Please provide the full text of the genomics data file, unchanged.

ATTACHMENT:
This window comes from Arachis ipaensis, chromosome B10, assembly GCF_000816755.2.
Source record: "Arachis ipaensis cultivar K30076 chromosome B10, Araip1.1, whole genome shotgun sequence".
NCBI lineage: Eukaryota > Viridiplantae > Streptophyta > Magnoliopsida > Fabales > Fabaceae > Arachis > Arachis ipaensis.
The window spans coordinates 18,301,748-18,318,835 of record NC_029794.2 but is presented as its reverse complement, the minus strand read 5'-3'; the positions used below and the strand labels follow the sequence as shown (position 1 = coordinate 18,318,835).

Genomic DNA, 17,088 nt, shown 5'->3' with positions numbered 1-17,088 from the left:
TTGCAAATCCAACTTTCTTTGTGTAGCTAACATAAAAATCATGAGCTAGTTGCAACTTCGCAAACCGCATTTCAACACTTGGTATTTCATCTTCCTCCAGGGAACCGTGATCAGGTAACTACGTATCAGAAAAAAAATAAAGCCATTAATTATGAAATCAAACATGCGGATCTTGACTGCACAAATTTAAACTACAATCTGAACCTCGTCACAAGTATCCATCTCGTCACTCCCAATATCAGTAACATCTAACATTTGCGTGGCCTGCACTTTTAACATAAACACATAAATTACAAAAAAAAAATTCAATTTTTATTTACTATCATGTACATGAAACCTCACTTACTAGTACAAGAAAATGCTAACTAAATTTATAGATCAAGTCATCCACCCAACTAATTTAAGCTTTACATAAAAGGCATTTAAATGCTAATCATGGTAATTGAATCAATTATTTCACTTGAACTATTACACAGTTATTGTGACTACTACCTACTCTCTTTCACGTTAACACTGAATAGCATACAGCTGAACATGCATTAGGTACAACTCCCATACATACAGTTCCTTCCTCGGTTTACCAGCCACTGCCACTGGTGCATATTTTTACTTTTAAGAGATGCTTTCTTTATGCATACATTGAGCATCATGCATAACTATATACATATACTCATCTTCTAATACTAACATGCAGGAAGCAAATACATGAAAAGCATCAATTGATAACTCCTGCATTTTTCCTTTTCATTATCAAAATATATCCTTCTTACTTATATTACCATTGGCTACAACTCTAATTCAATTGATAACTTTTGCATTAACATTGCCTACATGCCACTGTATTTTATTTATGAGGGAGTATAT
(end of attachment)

This window comes from Arachis ipaensis, chromosome B10, assembly GCF_000816755.2.
Source record: "Arachis ipaensis cultivar K30076 chromosome B10, Araip1.1, whole genome shotgun sequence".
NCBI lineage: Eukaryota > Viridiplantae > Streptophyta > Magnoliopsida > Fabales > Fabaceae > Arachis > Arachis ipaensis.
The window spans coordinates 18,301,748-18,318,835 of record NC_029794.2 but is presented as its reverse complement, the minus strand read 5'-3'; the positions used below and the strand labels follow the sequence as shown (position 1 = coordinate 18,318,835).

Genomic DNA, 17,088 nt, shown 5'->3' with positions numbered 1-17,088 from the left:
TTGCAAATCCAACTTTCTTTGTGTAGCTAACATAAAAATCATGAGCTAGTTGCAACTTCGCAAACCGCATTTCAACACTTGGTATTTCATCTTCCTCCAGGGAACCGTGATCAGGTAACTACGTATCAGAAAAAAAATAAAGCCATTAATTATGAAATCAAACATGCGGATCTTGACTGCACAAATTTAAACTACAATCTGAACCTCGTCACAAGTATCCATCTCGTCACTCCCAATATCAGTAACATCTAACATTTGCGTGGCCTGCACTTTTAACATAAACACATAAATTACAAAAAAAAAATTCAATTTTTATTTACTATCATGTACATGAAACCTCACTTACTAGTACAAGAAAATGCTAACTAAATTTATAGATCAAGTCATCCACCCAACTAATTTAAGCTTTACATAAAAGGCATTTAAATGCTAATCATGGTAATTGAATCAATTATTTCACTTGAACTATTACACAGTTATTGTGACTACTACCTACTCTCTTTCACGTTAACACTGAATAGCATACAGCTGAACATGCATTAGGTACAACTCCCATACATACAGTTCCTTCCTCGGTTTACCAGCCACTGCCACTGGTGCATATTTTTACTTTTAAGAGATGCTTTCTTTATGCATACATTGAGCATCATGCATAACTATATACATATACTCATCTTCTAATACTAACATGCAGGAAGCAAATACATGAAAAGCATCAATTGATAACTCCTGCATTTTTCCTTTTCATTATCAAAATATATCCTTCTTACTTATATTACCATTGGCTACAACTCTAATTCAATTGATAACTTTTGCATTAACATTGCCTACATGCCACTGTATTTTATTTATGAGGGAGTATAT